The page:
Saudi Arabia: Pumping up the volume

Saudi Arabia has boosted oil production to near record highs, reaching levels of output and exports not seen since before the global economic crisis. According to official data issued in mid-August by the Joint Organisation Data Initiative (JODI), Saudi Arabia increased its crude oil production from 8.89m barrels per day (bpd) in May to 9.76m bpd in June, with overseas shipments averaging 7.38m bpd, the highest since October 2008.

Although as the only substantial “swing state” oil producer the Kingdom made a commitment to meet any shortfall in global supply caused by the halting of production in Libya, which has caused a fall in global output by an estimated 1.2m bpd, the reason behind the increase is also domestic in nature.

Having launched a long-term investment programme that dedicates almost $400bn to housing projects, infrastructure and economic development schemes, health and education, Saudi Arabia also needs the additional income to fund these projects. If international crude prices stay at or above $90 per barrel, the Kingdom should be able to keep its budget in the black. However, with crude oil prices fluctuating, in part due to concerns that many major economies will return to a recession, Riyadh may be looking at quantity over high prices.

In early August the Organisation of Petroleum Exporting Countries (OPEC) lowered its projection for the expected increase in global oil consumption, stating that demand was now forecast to grow by 1.2m bpd in 2011 to an average of 88.14m bpd, a downward revision of 150,000 barrels.

“Economic worries along with high oil prices have affected the Organisation for Economic Cooperation and Development (OECD) oil demand, leading to weaker-than-expected consumption during the summer driving season,” said OPEC. “Oil demand in the OECD is expected to continue its contraction after a temporary rebound last year.”

Even if Saudi Arabia’s export markets were to shrink along with crude oil prices, and the Libyans were able to resume exports,, the Kingdom’s 260.7bn barrels of oil in reserve, $506m in foreign assets and substantial reserve funds should mean that any short-term deficit will easily be covered.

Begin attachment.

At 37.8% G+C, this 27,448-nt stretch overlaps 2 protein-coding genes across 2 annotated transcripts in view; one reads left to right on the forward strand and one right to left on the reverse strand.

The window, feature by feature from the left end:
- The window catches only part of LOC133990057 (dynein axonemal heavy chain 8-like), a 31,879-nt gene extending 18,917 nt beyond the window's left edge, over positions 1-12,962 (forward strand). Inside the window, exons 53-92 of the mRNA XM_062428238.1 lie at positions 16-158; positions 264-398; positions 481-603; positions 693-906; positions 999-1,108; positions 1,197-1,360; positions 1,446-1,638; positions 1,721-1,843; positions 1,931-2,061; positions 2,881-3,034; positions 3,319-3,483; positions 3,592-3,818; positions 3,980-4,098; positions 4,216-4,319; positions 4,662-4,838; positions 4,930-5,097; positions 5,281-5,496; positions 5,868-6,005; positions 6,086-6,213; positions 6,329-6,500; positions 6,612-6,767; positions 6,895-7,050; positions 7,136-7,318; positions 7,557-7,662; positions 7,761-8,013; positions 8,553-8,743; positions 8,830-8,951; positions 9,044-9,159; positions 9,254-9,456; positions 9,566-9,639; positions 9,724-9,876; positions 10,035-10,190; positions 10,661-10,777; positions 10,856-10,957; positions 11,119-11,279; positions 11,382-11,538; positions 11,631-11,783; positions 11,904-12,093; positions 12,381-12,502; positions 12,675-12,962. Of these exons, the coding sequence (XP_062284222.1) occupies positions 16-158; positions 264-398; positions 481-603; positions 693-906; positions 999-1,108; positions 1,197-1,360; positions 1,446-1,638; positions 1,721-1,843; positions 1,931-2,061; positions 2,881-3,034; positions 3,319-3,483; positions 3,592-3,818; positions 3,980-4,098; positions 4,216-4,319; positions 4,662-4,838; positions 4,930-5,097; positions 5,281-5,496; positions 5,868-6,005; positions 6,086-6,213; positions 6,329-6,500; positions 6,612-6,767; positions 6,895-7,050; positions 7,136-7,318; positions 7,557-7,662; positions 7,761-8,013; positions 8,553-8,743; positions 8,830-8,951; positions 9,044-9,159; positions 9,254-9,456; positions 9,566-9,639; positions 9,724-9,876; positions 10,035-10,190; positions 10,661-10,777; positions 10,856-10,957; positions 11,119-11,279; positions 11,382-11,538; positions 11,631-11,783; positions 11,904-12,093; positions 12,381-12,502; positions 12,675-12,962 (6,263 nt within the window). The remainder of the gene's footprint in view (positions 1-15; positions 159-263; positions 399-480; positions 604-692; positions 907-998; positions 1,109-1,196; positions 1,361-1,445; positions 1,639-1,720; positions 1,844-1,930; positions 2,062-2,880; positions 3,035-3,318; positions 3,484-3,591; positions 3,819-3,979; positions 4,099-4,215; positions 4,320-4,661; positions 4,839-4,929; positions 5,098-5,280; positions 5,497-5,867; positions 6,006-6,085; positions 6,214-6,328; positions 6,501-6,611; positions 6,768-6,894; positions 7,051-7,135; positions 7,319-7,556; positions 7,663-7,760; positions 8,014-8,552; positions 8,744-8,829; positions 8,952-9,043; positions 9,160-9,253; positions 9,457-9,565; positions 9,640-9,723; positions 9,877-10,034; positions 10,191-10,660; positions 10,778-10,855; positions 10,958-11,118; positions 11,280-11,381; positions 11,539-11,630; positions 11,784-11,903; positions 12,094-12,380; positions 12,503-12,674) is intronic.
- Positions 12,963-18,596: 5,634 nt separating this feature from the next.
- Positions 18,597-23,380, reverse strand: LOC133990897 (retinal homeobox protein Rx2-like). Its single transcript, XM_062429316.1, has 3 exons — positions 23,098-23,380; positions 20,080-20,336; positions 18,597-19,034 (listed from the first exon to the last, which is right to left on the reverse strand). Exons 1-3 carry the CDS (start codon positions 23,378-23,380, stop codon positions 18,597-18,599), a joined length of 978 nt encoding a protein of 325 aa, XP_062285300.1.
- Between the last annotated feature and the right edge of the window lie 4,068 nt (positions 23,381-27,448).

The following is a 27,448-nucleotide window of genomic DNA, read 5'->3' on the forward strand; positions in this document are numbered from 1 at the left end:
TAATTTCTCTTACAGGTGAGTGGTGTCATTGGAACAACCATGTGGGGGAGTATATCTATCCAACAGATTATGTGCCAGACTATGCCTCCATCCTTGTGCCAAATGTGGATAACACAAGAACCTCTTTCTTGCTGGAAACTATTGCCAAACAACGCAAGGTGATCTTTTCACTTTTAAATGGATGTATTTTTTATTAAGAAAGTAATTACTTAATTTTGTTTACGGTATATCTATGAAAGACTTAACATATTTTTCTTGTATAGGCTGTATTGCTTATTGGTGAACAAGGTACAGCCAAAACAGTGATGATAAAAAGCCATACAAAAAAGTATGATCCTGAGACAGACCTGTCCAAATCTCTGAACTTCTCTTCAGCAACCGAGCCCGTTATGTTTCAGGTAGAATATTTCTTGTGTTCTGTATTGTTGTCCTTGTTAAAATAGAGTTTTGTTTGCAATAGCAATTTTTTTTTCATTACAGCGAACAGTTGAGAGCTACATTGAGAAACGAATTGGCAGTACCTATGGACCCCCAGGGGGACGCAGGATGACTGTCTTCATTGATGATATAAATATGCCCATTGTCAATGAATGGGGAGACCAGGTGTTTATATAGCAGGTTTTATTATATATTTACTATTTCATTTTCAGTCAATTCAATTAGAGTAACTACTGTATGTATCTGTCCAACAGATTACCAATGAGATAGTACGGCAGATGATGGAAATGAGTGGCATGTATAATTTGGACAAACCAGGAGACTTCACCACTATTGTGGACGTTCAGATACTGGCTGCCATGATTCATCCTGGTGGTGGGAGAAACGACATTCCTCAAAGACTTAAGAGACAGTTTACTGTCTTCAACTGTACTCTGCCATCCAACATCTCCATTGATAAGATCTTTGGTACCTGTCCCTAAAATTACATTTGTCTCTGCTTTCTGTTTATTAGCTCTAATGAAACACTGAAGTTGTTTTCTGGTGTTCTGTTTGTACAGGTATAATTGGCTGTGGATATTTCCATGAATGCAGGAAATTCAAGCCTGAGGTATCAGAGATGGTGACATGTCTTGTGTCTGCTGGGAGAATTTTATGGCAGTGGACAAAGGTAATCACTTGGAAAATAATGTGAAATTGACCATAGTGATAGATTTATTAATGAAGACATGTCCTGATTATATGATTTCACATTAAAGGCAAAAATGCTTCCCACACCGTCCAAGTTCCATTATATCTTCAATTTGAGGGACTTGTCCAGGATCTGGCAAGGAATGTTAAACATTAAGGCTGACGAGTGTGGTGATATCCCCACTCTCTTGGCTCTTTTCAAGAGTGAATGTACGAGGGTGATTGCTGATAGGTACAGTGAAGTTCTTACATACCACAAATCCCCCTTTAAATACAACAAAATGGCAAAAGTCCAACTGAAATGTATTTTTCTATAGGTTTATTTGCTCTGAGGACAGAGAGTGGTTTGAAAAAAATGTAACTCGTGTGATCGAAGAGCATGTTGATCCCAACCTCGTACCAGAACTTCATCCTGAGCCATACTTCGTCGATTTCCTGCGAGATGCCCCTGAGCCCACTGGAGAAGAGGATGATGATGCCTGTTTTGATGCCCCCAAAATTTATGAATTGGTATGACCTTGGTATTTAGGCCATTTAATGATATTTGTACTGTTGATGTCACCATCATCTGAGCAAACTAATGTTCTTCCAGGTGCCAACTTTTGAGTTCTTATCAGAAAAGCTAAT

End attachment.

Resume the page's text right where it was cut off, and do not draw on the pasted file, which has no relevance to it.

Domestic demand is another factor in Saudi Arabia’s increased output. Many of the Kingdom’s power stations run on oil and the increased use of air conditioners in the hot season causes demand on the electricity grid to spike sharply. Therefore, greater quantities of oil are required to meet annually increasing electricity usage during the summer months.

With industrialisation also accelerating and the population growing, domestic demand is climbing. The Kingdom needs to focus on a long-term strategy to cope with this growing need for oil, or electricity generated by oil, in the local economy.

Reining in domestic oil consumption, or finding alternative sources for generating electricity, would be beneficial in increasing the amount of oil available for export, which could fall significantly if current conditions continue.

According to a statement issued on August 17 by JODI, domestic consumption in June eased to an average of 1.89m bpd, compared with 1.98m in May, and an increase from the 1.83m bpd consumed a year earlier. Although data on the amount of oil used in the two hottest months – July and August – are not due to be released for quite some time, many analysts predict that the dip was an exceptional event.

A recent study by the Riyadh-based finance house Jadwa Investment warns that the continued rise in domestic oil demand, combined with a weaker rate of price increases, could put a strain on government finances, especially given the far higher expenditures projected for the next five years or so.

“While we think prices will continue to rise, we do not think they will rise at the rate required to meet the break-even price for the budget,” the report said. “Indeed, a decade-long plateau in oil prices, as the market has previously experienced, would likely lead to a rapid deterioration of the Kingdom’s future fiscal position.”

Of course, these concerns are based on the supposition that the state’s spending levels will continue to rise at the present rate. Much of this spending, however, is in the form of investments, aimed at further diversifying the economy and securing the well-being of the nation’s citizens.

While many Saudis may be looking forward to the cooler weather of autumn, the country’s oil industry, striving to fund the future of the Kingdom, will probably be running hot for some time to come.

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